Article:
In the winter especially, condensation can be a problem when warm air rises from the interior of your home and hits cold surfaces. If your attic isn’t properly ventilated this moisture will build up, leading to mold, moisture-stained ceilings, and even structural damage to the rafters, and trusses of the roof itself. If this problem isn’t spotted in time, it could necessitate a complete roof replacement.

Bath and kitchen ventilation, is just as important as the rest!

Now that you’ve mastered proper attic ventilation, don’t spoil it with improperly installed bath and kitchen vents. If bath and kitchen vents are left pouring into the attic, instead of vented outside the roof via a dampened vent, your attic moisture will continue to present a problem. Let the ventilation pros at Ridgecon ensure your bath and kitchen vents aren’t throwing off your balance ventilation equation.

Prevent Ice Dams.

While they might look very picturesque, icicles hanging along the edges of the roof are not something a homeowner wants to see. They are a sign of Ice Damming, a problem commonly associated with a badly-ventilated attic. If your attic retains hot air rising from below and becomes too warm during winter, your roof will heat up. This will cause the snow on it to melt. The resulting water will flow down to the edge of the roof and gutter, where it’s considerably cooler, and refreeze, building up as the cycle is repeated with each new snowfall. In the end, water will back up under the eaves and even into the attic.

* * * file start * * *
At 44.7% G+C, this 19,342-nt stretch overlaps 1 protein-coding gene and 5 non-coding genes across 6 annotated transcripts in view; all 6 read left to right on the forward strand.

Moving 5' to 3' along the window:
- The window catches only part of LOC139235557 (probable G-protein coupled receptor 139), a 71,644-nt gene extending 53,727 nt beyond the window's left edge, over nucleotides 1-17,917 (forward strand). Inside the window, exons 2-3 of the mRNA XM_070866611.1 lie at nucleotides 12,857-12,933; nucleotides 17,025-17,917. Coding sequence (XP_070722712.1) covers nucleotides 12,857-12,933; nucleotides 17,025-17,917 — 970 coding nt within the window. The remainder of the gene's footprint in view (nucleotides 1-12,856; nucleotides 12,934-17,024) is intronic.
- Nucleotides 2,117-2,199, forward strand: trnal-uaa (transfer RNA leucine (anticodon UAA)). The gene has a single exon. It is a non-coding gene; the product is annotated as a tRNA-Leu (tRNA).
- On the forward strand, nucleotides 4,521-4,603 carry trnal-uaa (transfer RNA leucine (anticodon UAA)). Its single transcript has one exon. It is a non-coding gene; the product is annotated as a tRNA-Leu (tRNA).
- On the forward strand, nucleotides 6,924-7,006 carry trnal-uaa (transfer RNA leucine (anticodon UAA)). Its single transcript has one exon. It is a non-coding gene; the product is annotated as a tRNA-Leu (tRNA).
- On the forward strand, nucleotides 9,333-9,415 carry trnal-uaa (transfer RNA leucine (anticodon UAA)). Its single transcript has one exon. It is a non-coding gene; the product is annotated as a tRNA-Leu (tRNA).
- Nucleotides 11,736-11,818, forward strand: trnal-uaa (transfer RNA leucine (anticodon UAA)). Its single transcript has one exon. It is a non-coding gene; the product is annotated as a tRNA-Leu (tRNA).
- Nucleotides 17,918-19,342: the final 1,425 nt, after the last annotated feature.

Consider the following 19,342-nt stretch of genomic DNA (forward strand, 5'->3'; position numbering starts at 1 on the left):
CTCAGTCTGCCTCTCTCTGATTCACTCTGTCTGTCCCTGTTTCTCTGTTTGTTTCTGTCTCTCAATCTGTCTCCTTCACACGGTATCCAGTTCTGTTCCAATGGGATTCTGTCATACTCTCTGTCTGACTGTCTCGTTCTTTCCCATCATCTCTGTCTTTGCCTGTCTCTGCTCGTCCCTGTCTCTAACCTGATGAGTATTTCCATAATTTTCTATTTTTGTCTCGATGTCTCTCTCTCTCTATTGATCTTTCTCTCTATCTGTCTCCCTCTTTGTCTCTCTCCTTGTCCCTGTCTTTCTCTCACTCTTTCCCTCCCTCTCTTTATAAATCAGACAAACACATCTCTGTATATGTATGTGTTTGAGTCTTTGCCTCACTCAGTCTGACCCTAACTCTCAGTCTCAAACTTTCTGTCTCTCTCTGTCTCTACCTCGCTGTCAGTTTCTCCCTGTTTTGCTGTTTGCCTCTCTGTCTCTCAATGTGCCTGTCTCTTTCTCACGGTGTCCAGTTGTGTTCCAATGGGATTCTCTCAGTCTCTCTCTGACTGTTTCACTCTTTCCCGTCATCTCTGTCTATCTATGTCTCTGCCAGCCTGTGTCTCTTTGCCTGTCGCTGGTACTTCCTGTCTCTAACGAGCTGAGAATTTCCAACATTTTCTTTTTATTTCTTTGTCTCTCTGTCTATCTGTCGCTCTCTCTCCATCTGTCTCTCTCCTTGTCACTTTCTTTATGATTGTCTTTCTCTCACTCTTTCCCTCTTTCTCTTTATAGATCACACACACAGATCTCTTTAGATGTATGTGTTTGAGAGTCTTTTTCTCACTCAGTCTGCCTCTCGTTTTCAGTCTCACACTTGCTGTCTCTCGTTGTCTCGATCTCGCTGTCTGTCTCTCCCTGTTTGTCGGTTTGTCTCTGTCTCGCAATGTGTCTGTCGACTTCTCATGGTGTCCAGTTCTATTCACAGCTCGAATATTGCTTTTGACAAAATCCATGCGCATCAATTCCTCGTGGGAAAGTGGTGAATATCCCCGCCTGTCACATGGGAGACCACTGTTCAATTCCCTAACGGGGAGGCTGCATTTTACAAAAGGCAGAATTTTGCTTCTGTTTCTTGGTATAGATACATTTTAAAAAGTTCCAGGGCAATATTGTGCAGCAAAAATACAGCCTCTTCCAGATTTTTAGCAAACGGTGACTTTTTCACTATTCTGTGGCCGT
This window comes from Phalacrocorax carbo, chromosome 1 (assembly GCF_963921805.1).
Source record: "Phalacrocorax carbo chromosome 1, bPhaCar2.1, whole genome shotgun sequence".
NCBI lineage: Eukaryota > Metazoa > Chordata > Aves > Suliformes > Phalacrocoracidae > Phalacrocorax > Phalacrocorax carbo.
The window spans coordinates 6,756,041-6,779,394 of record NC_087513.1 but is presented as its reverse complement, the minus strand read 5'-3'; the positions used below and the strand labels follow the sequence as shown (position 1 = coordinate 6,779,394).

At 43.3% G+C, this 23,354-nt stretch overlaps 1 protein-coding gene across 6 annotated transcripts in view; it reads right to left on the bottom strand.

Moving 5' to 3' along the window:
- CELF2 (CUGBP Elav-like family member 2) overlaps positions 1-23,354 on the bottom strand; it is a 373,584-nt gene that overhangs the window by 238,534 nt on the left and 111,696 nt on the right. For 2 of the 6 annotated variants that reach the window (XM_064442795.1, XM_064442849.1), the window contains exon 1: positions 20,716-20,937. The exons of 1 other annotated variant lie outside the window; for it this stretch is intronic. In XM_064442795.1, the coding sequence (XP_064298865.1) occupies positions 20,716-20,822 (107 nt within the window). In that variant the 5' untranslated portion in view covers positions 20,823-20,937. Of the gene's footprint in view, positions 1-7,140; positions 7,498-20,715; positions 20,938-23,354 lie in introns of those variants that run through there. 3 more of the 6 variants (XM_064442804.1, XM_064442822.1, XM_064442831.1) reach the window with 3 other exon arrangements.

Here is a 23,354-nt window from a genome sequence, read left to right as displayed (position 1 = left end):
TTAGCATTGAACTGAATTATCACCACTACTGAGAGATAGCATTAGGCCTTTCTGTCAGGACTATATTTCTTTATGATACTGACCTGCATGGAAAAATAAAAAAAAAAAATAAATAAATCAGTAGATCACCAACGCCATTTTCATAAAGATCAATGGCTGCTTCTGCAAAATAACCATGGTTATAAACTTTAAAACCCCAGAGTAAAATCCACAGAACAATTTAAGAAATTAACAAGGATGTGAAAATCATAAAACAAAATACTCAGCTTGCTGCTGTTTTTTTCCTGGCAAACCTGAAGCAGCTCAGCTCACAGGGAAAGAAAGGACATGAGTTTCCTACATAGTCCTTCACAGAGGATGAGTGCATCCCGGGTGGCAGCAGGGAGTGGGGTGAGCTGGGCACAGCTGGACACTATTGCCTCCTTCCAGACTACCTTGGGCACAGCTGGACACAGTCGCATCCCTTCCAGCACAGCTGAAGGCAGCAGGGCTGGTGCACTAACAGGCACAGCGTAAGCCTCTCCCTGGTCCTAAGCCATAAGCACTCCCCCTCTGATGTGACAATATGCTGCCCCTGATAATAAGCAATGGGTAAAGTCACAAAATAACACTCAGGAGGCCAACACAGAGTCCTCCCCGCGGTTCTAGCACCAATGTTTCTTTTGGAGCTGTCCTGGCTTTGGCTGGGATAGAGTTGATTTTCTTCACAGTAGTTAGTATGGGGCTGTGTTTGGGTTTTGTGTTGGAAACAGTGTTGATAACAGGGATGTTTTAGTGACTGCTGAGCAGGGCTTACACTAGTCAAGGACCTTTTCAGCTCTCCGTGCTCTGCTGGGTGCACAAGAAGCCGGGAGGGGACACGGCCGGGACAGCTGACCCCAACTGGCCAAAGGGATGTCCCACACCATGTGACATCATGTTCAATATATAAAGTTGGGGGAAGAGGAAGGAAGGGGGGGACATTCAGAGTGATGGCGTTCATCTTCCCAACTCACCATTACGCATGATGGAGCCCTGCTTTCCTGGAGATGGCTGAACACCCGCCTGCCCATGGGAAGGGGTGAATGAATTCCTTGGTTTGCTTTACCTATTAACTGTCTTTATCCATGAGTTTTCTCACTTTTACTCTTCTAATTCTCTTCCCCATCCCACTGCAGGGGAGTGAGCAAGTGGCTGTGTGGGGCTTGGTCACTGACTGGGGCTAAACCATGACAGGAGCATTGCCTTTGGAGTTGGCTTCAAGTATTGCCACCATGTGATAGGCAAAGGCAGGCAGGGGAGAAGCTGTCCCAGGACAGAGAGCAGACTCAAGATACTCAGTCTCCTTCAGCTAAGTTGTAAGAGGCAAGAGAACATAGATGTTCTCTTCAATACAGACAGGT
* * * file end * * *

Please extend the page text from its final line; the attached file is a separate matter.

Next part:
ice dams

As you can see, proper ventilation in your attic plays a vital role in preserving the integrity of your roof and protecting your home.

How to determine whether you need better attic ventilation?

Here are some steps you can make and inspect your roof ventilation:

  1. First, take a Look at your eaves and roof. You should add some if there are no attic vents on the roof or in the eaves.
  2. Touch your ceiling on a warm, sunny day. If your ceiling is hot, that tells you that the attic is acting like a solar oven. It is raising your cooling bills and should improve the roof’s ventilation.
  3. Thick ridges of ice on your eaves or ice damming in winter are a sign of poor attic ventilation. The warm air that escapes the rooms below gets trapped in the attic. Snow melts and the water refreezes on the cold eaves, creating ice dams.
  4. The warm air that escapes living space also carries moisture that will condense on rafters or roof sheathing. During the winter inspect your attic and look for dampness or frost. If you find any of those, it is a clear signal that your roof needs better ventilation and some attic vents.
attic insulation and ventilation

And remember, if you do have any attic ventilation or other roofing-related problems, contact us here at Ridgecon Roofing Contractors for a free quote on repairs.